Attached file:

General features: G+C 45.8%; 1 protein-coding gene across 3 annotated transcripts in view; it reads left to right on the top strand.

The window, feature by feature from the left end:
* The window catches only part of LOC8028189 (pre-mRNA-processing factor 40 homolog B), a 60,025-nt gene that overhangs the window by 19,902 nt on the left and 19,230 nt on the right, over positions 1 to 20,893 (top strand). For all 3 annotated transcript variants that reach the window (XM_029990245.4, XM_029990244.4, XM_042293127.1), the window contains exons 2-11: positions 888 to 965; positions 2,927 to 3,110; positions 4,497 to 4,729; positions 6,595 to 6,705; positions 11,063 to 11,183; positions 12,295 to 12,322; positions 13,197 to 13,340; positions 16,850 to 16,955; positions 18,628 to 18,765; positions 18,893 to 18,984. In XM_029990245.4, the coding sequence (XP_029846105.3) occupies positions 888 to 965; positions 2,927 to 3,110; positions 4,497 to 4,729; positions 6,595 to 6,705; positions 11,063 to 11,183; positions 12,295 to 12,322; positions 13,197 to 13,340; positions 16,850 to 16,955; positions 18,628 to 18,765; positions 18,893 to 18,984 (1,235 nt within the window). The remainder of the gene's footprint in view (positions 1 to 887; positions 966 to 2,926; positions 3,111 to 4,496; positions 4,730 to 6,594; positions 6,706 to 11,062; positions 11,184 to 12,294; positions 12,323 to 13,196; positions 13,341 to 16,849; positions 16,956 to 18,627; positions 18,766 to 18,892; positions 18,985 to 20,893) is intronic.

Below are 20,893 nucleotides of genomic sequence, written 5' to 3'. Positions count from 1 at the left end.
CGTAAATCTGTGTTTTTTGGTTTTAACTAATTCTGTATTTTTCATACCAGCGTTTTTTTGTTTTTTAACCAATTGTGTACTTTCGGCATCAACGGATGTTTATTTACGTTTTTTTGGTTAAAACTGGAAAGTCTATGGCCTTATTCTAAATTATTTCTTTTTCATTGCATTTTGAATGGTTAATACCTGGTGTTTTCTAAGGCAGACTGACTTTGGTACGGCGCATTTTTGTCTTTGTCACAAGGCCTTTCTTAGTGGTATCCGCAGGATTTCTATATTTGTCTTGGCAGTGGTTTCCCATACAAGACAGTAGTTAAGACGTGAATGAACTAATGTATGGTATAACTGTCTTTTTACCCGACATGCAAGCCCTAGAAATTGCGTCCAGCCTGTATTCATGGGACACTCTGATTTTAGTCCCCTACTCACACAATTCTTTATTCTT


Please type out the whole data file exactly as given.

General features: G+C 45.8%; 1 protein-coding gene across 3 annotated transcripts in view; it reads left to right on the top strand.

The window, feature by feature from the left end:
* The window catches only part of LOC8028189 (pre-mRNA-processing factor 40 homolog B), a 60,025-nt gene that overhangs the window by 19,902 nt on the left and 19,230 nt on the right, over positions 1 to 20,893 (top strand). For all 3 annotated transcript variants that reach the window (XM_029990245.4, XM_029990244.4, XM_042293127.1), the window contains exons 2-11: positions 888 to 965; positions 2,927 to 3,110; positions 4,497 to 4,729; positions 6,595 to 6,705; positions 11,063 to 11,183; positions 12,295 to 12,322; positions 13,197 to 13,340; positions 16,850 to 16,955; positions 18,628 to 18,765; positions 18,893 to 18,984. In XM_029990245.4, the coding sequence (XP_029846105.3) occupies positions 888 to 965; positions 2,927 to 3,110; positions 4,497 to 4,729; positions 6,595 to 6,705; positions 11,063 to 11,183; positions 12,295 to 12,322; positions 13,197 to 13,340; positions 16,850 to 16,955; positions 18,628 to 18,765; positions 18,893 to 18,984 (1,235 nt within the window). The remainder of the gene's footprint in view (positions 1 to 887; positions 966 to 2,926; positions 3,111 to 4,496; positions 4,730 to 6,594; positions 6,706 to 11,062; positions 11,184 to 12,294; positions 12,323 to 13,196; positions 13,341 to 16,849; positions 16,956 to 18,627; positions 18,766 to 18,892; positions 18,985 to 20,893) is intronic.

Below are 20,893 nucleotides of genomic sequence, written 5' to 3'. Positions count from 1 at the left end.
CGTAAATCTGTGTTTTTTGGTTTTAACTAATTCTGTATTTTTCATACCAGCGTTTTTTTGTTTTTTAACCAATTGTGTACTTTCGGCATCAACGGATGTTTATTTACGTTTTTTTGGTTAAAACTGGAAAGTCTATGGCCTTATTCTAAATTATTTCTTTTTCATTGCATTTTGAATGGTTAATACCTGGTGTTTTCTAAGGCAGACTGACTTTGGTACGGCGCATTTTTGTCTTTGTCACAAGGCCTTTCTTAGTGGTATCCGCAGGATTTCTATATTTGTCTTGGCAGTGGTTTCCCATACAAGACAGTAGTTAAGACGTGAATGAACTAATGTATGGTATAACTGTCTTTTTACCCGACATGCAAGCCCTAGAAATTGCGTCCAGCCTGTATTCATGGGACACTCTGATTTTAGTCCCCTACTCACACAATTCTTTATTCTT